Women's football in Finland is moving forward thanks to an innovative project funded by UEFA where former top internationals help to train and develop their successors.
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The UEFA women's football development programme (WFDP) has helped to set the wheels in motion for an innovative new project in Finland.
Running since 2011, the Player-Manager scheme has been helping to take the women's game forward with former top players drawing on their vast experience to work on the training and development of young players. Finnish internationals Laura Österberg Kalmari, capped 130 times, and Anne Mäkinen and Jessica Julin, who both made 116 appearances, were retiring and plans were made to ensure their massive know-how did not vanish from Finnish women's football.
Fully funded by the UEFA HatTrick scheme which assists Europe's national associations, the Player-Manager initiative provided a perfect possibility to keep the trio involved on the pitch. They were assigned roles in the women's national teams, placing them between the players and the coaches as an extra component within the team structure.
"The idea was to find a way to use the experience of three top players for the benefit of Finnish football," said national coach Andrée Jeglertz. "We wanted to keep them within football as an example to younger players."
Mäkinen was the first former player to become part of the Finland women's national team set-up, while Österberg Kalmari and Julin joined the project at a later stage and also worked with youth national sides. "This has been for the good of both sides," Jeglertz explained. "The Player-Managers have acted as contacts with the players, and as a link between them and the coaching staff. With their experience they have been valuable to the players and they have stayed within football. The players have valued them really highly.'
The role of a Player-Manager is intentionally flexible; everyone can modify it to what suits them best. "It does not have to be so precisely defined. The Player-Manager is present and already that is a help," Jeglertz reflected.
"We had a young player who was thinking of retiring, but after a lengthy talk with Jessica Julin she had second thoughts. It is not easy for a coach to know what the players are thinking and how they feel. The Player-Manager can put herself in the player's position much more easily."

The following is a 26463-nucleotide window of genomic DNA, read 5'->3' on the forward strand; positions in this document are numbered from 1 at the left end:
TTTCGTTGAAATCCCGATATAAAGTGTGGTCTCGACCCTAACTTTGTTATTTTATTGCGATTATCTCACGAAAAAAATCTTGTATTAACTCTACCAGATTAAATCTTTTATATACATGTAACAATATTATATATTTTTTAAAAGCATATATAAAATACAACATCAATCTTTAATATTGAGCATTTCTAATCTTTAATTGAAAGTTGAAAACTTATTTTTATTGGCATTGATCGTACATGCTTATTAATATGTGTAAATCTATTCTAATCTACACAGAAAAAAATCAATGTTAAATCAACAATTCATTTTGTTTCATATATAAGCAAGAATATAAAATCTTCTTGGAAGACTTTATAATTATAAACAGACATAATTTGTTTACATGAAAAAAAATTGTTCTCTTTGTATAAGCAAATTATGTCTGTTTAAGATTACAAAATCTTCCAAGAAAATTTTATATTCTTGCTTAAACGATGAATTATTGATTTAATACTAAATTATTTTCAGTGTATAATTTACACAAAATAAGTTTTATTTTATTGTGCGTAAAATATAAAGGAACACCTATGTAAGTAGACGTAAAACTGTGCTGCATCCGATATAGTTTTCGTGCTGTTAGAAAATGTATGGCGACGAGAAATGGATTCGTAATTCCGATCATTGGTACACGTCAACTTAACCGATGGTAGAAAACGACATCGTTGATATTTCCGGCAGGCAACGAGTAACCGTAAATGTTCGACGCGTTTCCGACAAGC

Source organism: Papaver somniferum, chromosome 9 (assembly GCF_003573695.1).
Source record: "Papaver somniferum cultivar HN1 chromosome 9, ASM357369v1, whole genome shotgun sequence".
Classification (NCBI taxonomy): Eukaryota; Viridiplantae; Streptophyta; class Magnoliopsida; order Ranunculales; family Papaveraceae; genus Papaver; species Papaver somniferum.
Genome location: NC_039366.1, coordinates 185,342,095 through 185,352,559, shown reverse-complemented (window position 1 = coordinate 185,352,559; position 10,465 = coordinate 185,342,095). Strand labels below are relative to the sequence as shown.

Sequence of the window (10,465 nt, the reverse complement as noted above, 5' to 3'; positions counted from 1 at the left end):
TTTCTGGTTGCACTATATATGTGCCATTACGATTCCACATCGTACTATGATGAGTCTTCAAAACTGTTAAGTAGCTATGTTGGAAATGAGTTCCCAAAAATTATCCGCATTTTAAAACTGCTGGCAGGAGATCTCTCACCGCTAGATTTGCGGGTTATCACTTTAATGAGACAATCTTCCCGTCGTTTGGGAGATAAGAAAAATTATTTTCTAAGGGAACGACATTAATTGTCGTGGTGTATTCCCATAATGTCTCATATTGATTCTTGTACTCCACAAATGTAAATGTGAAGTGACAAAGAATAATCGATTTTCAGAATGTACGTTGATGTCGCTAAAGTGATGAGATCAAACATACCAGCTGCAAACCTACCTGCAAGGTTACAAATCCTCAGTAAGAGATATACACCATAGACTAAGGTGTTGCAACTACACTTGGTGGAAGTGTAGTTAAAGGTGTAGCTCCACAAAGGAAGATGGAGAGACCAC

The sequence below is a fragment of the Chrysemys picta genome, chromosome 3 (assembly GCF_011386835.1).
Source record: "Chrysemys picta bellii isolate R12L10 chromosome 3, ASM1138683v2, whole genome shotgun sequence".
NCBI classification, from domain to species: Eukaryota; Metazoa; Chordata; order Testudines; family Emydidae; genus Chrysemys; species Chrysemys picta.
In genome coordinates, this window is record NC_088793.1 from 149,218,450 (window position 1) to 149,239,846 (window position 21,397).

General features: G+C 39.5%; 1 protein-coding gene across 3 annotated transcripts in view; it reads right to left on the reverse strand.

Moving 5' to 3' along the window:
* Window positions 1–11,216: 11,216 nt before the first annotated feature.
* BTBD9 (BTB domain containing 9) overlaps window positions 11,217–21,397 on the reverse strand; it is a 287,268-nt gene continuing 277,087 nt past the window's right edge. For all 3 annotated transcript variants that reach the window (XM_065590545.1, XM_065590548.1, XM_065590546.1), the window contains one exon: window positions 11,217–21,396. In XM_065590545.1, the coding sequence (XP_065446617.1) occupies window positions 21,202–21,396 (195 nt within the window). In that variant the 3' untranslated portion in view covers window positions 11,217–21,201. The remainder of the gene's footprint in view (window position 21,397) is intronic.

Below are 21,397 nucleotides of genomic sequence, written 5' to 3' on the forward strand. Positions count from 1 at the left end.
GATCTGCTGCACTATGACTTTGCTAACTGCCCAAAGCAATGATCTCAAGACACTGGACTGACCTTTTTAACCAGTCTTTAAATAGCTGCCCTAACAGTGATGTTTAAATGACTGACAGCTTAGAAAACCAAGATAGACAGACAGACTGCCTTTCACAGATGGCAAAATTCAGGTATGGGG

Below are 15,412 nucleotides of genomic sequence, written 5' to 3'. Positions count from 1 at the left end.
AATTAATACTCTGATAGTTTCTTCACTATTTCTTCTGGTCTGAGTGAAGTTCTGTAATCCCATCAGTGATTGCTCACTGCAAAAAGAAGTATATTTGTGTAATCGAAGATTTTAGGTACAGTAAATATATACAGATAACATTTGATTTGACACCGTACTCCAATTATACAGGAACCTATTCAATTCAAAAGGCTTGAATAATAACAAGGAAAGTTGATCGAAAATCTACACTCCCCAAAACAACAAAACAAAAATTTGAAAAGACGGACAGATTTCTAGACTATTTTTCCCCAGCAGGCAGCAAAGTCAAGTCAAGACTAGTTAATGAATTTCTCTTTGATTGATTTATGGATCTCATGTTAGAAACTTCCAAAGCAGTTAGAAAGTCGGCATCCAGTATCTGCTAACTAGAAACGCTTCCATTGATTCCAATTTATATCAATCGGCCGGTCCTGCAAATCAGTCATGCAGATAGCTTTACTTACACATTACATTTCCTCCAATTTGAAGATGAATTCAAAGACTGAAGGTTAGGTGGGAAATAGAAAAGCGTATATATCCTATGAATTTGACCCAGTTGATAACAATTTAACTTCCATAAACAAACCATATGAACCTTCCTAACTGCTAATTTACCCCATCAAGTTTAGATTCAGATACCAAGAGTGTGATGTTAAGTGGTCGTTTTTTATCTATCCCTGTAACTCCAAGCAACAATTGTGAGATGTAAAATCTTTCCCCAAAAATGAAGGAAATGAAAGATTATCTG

The initiative has been a success, and Jeglertz thinks it would never have started without the support of the UEFA HatTrick programme. "It would not have been possible. We are still a very small country with many challenges, and UEFA provided a fantastic opportunity to start something like this."
Jeglertz emphasised that the Player-Manager scheme must now become a process. "We must take the next step and have more than just three players involved. Several more experienced players will certainly retire within the next few years. They have vast experience and knowledge, and we need to keep them active in football."
The first three Player-Managers have been pioneers; in the future the function of former players can be practically anything within football. In addition, participation does not necessarily have to come after decades of playing at a high level. For example, there are players who are forced to retire early because of injury, who are also included in the association's plans.
"We are currently working on how to use these players in Finnish football, perhaps tutoring younger players in districts and regions," said Jeglertz. "We are now turning a project into a process, which will continue and develop over the years to come."
How does Jeglertz envisage the situation within the next couple of years? "We hope to have a programme which gives all retiring national team and club players the chance to continue in football." An admirable undertaking looks set to bring major benefits to women's football in Finland.